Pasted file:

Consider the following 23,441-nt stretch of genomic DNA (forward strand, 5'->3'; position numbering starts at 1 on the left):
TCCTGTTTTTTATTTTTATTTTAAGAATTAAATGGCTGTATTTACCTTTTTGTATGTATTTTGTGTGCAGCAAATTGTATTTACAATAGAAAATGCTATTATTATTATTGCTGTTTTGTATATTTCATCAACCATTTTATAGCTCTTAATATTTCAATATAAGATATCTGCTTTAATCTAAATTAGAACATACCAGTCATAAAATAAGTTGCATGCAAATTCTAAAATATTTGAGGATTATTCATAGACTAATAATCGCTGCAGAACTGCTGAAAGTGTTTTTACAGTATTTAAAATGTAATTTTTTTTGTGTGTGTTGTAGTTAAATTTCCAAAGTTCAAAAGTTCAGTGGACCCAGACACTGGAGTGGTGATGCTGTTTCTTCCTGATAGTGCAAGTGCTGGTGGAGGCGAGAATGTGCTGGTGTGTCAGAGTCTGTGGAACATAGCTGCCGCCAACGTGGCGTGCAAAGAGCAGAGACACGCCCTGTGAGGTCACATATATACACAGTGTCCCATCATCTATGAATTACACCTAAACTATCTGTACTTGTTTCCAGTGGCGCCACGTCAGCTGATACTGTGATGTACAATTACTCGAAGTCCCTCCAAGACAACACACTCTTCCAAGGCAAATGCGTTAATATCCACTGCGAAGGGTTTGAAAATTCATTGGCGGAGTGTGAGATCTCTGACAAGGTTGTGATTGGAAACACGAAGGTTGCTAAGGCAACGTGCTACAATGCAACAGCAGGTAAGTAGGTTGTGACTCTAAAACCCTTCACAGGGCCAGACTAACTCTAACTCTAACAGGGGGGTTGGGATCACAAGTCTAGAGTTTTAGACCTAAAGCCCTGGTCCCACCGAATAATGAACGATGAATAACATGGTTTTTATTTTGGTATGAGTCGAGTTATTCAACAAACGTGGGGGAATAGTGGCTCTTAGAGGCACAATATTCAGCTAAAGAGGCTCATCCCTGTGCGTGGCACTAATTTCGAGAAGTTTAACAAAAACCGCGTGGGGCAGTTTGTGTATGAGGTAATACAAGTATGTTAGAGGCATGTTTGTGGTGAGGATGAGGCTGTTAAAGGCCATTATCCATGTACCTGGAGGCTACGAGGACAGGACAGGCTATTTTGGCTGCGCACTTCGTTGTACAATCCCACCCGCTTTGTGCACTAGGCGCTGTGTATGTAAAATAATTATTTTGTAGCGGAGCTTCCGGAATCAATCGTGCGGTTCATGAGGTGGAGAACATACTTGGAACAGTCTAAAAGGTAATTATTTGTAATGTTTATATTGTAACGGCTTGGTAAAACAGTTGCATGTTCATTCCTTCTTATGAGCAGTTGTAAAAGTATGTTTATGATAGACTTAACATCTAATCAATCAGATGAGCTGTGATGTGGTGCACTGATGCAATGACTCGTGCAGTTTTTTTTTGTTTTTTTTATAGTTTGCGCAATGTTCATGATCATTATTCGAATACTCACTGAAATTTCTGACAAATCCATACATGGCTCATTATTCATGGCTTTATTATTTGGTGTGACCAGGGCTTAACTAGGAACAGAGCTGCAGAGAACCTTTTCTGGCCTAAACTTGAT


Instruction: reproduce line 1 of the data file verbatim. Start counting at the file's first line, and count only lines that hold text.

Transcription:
Consider the following 23,441-nt stretch of genomic DNA (forward strand, 5'->3'; position numbering starts at 1 on the left):